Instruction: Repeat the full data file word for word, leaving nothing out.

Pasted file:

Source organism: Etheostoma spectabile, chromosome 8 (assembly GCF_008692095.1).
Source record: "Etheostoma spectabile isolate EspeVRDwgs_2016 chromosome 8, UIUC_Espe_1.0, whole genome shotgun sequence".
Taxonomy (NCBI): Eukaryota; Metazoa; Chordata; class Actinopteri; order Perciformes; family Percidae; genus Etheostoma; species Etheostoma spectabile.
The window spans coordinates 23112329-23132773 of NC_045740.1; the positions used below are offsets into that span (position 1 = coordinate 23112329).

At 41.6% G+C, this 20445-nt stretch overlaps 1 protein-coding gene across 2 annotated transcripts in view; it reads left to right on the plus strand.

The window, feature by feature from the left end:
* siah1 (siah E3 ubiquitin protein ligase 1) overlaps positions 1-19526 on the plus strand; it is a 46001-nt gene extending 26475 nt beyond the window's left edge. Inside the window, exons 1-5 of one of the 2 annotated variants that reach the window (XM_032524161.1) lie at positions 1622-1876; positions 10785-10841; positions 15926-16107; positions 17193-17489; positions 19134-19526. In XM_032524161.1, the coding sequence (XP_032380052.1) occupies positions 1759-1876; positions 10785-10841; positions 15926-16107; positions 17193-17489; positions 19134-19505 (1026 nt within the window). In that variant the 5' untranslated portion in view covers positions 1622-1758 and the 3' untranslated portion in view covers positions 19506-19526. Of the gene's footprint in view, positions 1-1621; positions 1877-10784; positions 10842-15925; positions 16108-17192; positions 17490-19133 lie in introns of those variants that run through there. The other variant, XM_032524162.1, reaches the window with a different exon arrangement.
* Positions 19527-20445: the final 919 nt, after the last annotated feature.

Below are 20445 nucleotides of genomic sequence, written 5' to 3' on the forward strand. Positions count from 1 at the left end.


Source organism: Etheostoma spectabile, chromosome 8 (assembly GCF_008692095.1).
Source record: "Etheostoma spectabile isolate EspeVRDwgs_2016 chromosome 8, UIUC_Espe_1.0, whole genome shotgun sequence".
Taxonomy (NCBI): Eukaryota; Metazoa; Chordata; class Actinopteri; order Perciformes; family Percidae; genus Etheostoma; species Etheostoma spectabile.
The window spans coordinates 23112329-23132773 of NC_045740.1; the positions used below are offsets into that span (position 1 = coordinate 23112329).

At 41.6% G+C, this 20445-nt stretch overlaps 1 protein-coding gene across 2 annotated transcripts in view; it reads left to right on the plus strand.

The window, feature by feature from the left end:
* siah1 (siah E3 ubiquitin protein ligase 1) overlaps positions 1-19526 on the plus strand; it is a 46001-nt gene extending 26475 nt beyond the window's left edge. Inside the window, exons 1-5 of one of the 2 annotated variants that reach the window (XM_032524161.1) lie at positions 1622-1876; positions 10785-10841; positions 15926-16107; positions 17193-17489; positions 19134-19526. In XM_032524161.1, the coding sequence (XP_032380052.1) occupies positions 1759-1876; positions 10785-10841; positions 15926-16107; positions 17193-17489; positions 19134-19505 (1026 nt within the window). In that variant the 5' untranslated portion in view covers positions 1622-1758 and the 3' untranslated portion in view covers positions 19506-19526. Of the gene's footprint in view, positions 1-1621; positions 1877-10784; positions 10842-15925; positions 16108-17192; positions 17490-19133 lie in introns of those variants that run through there. The other variant, XM_032524162.1, reaches the window with a different exon arrangement.
* Positions 19527-20445: the final 919 nt, after the last annotated feature.

Below are 20445 nucleotides of genomic sequence, written 5' to 3' on the forward strand. Positions count from 1 at the left end.